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Lebanon

Religion and Languages of Lebanon

According to Countryaah, Lebanon's older history is often confused with Syria, which it was always part of. The presence of a large proportion of Christian Arabs in the province was exploited by Europeans to extend their colonial rule over the eastern Mediterranean. Until 1831, the powerful Egyptian, Mohamed Ali, extended his influence to the north at the expense of the weakened Ottoman Empire, but the Europeans did not want the Ottomans to retire until the Europeans themselves were able to take possession. The European colonial powers therefore held that Christians all over the world could be equated with Europeans and ultimately receive European "protection". The Christian Maronites were therefore supported against Egypt.

Among the 5 European colonial powers that interfered in the "Syrian issue" in 1831-34, the two - Russia and Austria - were interested exclusively in the "Turkish heritage" in Europe: the Balkans. Prussia - afterwards Germany - was carefully driven out on a sideline, leaving only two finalists in the race for control over the Arab world: France and England. Only in 1916 did they reach agreement on the division of the prey. France got Syria and Lebanon, England Jordan and Iraq. Lebanon was expelled from Syria as a special mandate area in 1919 - primarily because of the large Christian population. Many Christian Lebanese received their education at French educational institutions. Here they learned about the concept of nationality, which was of great importance to Arab nationalism.

Autonomy

Lebanon gained formal autonomy in 1943. In the years that followed, the country's importance as the center of trade between Europe and the Arab world increased, and as a starting point for Western economic expansion. The 1948 Arab boycott of the State of Israel further contributed to this development, and the radical nationalist revolutions in Egypt and Syria reinforced Lebanon's position as the most favorable place for economic development. Beirut became "Switzerland of the Middle East".

Citizenship capital in countries with radical regimes flowed to the Beirut banks. The ever-increasing revenues from the Arab oil producing countries have long gone the same way. Lebanese capitalism was largely confined to the trade and finance sectors - services that the country could provide as a link between Arab capital and European interests. This created a similarly narrow upper class. The shortage of raw materials and the weak purchasing power of the local market only led to very limited industrial development. Thus, apart from the petty bourgeoisie in the cities, the lower social strata were largely unaffected by the prosperity, and the social inequality in the Lebanese community grew.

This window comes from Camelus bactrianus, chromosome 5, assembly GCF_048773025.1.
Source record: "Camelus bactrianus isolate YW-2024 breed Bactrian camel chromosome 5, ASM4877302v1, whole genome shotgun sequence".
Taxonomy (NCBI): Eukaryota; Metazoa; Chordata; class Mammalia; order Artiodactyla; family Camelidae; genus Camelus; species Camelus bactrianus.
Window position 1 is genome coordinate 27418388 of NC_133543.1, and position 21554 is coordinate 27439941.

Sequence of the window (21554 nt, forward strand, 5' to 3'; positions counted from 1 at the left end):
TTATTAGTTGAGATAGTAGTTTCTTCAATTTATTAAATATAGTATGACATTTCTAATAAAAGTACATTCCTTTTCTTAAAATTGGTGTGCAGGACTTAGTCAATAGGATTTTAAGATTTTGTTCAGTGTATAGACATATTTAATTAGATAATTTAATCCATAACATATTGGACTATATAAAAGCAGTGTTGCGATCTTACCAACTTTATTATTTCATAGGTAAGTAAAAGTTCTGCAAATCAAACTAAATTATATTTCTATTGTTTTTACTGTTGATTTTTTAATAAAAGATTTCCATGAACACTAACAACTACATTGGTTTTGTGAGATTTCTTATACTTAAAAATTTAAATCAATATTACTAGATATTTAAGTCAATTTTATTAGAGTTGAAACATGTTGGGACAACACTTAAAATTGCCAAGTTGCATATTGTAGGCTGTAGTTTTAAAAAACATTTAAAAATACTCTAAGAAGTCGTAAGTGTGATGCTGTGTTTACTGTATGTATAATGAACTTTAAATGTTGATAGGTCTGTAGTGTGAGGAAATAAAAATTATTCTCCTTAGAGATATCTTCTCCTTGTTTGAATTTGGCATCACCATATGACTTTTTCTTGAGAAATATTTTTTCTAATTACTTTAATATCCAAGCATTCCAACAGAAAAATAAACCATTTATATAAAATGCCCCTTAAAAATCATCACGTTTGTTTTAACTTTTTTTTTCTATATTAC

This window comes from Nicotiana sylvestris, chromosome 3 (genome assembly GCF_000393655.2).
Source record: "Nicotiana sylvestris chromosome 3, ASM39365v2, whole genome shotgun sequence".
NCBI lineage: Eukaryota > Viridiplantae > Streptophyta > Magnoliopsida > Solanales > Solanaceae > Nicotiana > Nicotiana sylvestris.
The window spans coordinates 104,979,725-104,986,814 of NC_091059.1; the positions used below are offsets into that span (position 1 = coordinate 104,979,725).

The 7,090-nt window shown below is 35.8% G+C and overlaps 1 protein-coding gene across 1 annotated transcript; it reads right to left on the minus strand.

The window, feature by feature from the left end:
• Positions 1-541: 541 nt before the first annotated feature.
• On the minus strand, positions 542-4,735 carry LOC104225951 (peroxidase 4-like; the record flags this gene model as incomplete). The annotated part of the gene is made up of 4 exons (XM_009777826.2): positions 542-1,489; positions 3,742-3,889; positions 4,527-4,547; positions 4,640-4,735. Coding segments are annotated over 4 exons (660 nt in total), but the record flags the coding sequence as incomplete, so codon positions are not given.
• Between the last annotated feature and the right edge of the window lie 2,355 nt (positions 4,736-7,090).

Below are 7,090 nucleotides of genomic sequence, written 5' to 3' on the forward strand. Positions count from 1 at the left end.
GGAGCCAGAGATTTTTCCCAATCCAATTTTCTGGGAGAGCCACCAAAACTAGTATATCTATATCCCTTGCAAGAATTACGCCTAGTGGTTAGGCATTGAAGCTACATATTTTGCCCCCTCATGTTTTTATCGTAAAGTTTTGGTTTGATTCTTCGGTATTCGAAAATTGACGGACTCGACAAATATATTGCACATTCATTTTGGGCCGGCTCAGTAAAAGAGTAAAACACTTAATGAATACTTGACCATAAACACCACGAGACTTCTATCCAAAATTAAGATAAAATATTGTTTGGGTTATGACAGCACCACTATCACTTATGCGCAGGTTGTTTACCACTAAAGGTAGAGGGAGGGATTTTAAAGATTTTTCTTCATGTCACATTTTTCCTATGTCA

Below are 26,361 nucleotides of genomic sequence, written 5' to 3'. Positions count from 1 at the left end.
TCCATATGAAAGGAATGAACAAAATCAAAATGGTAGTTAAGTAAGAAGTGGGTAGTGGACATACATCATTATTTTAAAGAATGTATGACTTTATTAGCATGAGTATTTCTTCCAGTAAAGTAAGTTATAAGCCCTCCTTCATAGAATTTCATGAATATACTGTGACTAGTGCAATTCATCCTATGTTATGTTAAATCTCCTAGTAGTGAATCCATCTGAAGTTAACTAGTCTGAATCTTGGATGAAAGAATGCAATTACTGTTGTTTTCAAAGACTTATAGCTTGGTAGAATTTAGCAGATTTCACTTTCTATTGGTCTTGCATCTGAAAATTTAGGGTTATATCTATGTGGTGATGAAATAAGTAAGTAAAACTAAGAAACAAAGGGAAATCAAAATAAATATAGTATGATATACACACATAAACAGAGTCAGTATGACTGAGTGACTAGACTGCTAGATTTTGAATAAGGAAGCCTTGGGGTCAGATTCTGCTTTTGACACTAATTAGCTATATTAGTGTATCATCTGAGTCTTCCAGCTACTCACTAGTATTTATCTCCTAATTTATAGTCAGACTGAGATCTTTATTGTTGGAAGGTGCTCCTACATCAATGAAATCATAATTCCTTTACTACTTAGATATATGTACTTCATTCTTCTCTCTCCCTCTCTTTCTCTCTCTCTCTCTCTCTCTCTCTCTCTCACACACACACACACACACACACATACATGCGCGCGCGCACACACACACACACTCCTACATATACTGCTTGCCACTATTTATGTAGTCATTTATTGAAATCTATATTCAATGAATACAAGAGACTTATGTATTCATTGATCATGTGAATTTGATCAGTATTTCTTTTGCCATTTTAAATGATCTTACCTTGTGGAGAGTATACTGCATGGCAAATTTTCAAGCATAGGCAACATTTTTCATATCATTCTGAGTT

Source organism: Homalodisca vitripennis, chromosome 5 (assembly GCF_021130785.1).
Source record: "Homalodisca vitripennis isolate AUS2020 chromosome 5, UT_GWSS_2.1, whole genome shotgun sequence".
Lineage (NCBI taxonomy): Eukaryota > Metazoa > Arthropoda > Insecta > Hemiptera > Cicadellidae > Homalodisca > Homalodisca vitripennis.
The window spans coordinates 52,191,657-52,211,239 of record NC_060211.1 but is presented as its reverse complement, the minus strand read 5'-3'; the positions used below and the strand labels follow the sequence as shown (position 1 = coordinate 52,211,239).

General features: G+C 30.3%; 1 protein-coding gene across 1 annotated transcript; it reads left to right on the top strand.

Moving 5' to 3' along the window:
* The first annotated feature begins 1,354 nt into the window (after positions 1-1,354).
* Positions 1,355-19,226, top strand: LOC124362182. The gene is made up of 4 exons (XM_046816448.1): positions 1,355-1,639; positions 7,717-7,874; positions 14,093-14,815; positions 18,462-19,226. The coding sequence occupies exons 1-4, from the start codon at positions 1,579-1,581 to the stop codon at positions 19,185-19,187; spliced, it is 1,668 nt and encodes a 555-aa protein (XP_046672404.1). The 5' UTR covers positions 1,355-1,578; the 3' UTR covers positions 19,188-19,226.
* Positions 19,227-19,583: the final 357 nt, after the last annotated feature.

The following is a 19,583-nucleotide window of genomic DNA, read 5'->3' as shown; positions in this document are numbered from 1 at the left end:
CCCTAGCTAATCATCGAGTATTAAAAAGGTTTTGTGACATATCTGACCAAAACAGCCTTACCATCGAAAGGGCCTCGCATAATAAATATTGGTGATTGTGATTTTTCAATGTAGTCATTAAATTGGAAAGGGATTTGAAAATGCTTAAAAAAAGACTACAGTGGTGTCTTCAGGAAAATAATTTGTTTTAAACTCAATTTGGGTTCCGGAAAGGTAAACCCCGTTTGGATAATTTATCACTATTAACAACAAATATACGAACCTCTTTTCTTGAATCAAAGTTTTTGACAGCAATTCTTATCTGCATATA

The political and social structure remained largely unchanged: a political system based on the distribution of power between representatives of the various faith communities. These representatives came from prominent families within each group, and were almost without exception conservative elements of Lebanese society. The distribution key was based on a census of 1932, which combined gave the Christian groups a slight overweight, and thus the most important positions. Since then, the population composition changed to a Muslim majority, but without changing the political distribution. This created dissatisfaction - even within bourgeois Muslim circles.

All in all, however, the system promoted "political stability". In 1952, Christian Camille Chamoun took over the presidential office, tapping into a consistently pro-Western policy. Up to the parliamentary elections in 57, there were riots. originated from a Muslim desire to enter into an alliance with Egypt and Syria and resistance to renewal of the mandate of the Maronite president. The following year, the riots had taken to such an extent that they were in the nature of a genuine uprising. Muslims and Christians clashed in a bloody civil war. In July 58, President Chamoun authorized the deployment of 10,000 North American Marines, the US had offered to "pacify" the country. The invasion force remained in Beirut and other strategically important points in the country until October.

 

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